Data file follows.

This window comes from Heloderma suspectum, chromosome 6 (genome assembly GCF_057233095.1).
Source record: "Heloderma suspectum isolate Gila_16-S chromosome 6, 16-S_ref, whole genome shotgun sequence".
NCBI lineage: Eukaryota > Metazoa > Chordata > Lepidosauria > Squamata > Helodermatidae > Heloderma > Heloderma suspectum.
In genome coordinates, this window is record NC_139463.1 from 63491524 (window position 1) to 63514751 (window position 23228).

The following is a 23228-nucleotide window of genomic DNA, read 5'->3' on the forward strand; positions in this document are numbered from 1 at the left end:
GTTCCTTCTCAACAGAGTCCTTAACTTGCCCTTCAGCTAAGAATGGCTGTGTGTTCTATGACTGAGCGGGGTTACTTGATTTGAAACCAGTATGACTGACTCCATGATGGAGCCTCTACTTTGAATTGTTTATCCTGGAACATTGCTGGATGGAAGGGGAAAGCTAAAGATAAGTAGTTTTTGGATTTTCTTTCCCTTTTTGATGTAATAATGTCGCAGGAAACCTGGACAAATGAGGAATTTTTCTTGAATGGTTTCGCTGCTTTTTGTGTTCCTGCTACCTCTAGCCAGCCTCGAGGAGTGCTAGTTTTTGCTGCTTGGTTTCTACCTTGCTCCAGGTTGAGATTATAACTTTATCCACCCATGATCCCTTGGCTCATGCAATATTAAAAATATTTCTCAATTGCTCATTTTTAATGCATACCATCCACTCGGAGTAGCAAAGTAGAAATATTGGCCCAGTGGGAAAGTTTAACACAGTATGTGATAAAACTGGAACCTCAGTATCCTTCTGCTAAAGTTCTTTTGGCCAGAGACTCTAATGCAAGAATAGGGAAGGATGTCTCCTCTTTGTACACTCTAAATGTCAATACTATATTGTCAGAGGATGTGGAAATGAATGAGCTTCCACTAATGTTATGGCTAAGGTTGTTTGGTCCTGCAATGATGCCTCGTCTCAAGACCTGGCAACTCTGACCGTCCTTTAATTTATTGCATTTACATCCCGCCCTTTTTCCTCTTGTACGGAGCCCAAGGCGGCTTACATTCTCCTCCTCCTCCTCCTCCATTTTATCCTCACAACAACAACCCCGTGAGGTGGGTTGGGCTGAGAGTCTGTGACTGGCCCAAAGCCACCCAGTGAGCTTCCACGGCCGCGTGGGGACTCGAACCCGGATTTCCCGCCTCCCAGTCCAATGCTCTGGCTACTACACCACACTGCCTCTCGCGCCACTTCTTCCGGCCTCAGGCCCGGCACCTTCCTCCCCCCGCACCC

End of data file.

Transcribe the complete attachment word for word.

This window comes from Heloderma suspectum, chromosome 6 (genome assembly GCF_057233095.1).
Source record: "Heloderma suspectum isolate Gila_16-S chromosome 6, 16-S_ref, whole genome shotgun sequence".
NCBI lineage: Eukaryota > Metazoa > Chordata > Lepidosauria > Squamata > Helodermatidae > Heloderma > Heloderma suspectum.
In genome coordinates, this window is record NC_139463.1 from 63491524 (window position 1) to 63514751 (window position 23228).

The following is a 23228-nucleotide window of genomic DNA, read 5'->3' on the forward strand; positions in this document are numbered from 1 at the left end:
GTTCCTTCTCAACAGAGTCCTTAACTTGCCCTTCAGCTAAGAATGGCTGTGTGTTCTATGACTGAGCGGGGTTACTTGATTTGAAACCAGTATGACTGACTCCATGATGGAGCCTCTACTTTGAATTGTTTATCCTGGAACATTGCTGGATGGAAGGGGAAAGCTAAAGATAAGTAGTTTTTGGATTTTCTTTCCCTTTTTGATGTAATAATGTCGCAGGAAACCTGGACAAATGAGGAATTTTTCTTGAATGGTTTCGCTGCTTTTTGTGTTCCTGCTACCTCTAGCCAGCCTCGAGGAGTGCTAGTTTTTGCTGCTTGGTTTCTACCTTGCTCCAGGTTGAGATTATAACTTTATCCACCCATGATCCCTTGGCTCATGCAATATTAAAAATATTTCTCAATTGCTCATTTTTAATGCATACCATCCACTCGGAGTAGCAAAGTAGAAATATTGGCCCAGTGGGAAAGTTTAACACAGTATGTGATAAAACTGGAACCTCAGTATCCTTCTGCTAAAGTTCTTTTGGCCAGAGACTCTAATGCAAGAATAGGGAAGGATGTCTCCTCTTTGTACACTCTAAATGTCAATACTATATTGTCAGAGGATGTGGAAATGAATGAGCTTCCACTAATGTTATGGCTAAGGTTGTTTGGTCCTGCAATGATGCCTCGTCTCAAGACCTGGCAACTCTGACCGTCCTTTAATTTATTGCATTTACATCCCGCCCTTTTTCCTCTTGTACGGAGCCCAAGGCGGCTTACATTCTCCTCCTCCTCCTCCTCCATTTTATCCTCACAACAACAACCCCGTGAGGTGGGTTGGGCTGAGAGTCTGTGACTGGCCCAAAGCCACCCAGTGAGCTTCCACGGCCGCGTGGGGACTCGAACCCGGATTTCCCGCCTCCCAGTCCAATGCTCTGGCTACTACACCACACTGCCTCTCGCGCCACTTCTTCCGGCCTCAGGCCCGGCACCTTCCTCCCCCCGCACCC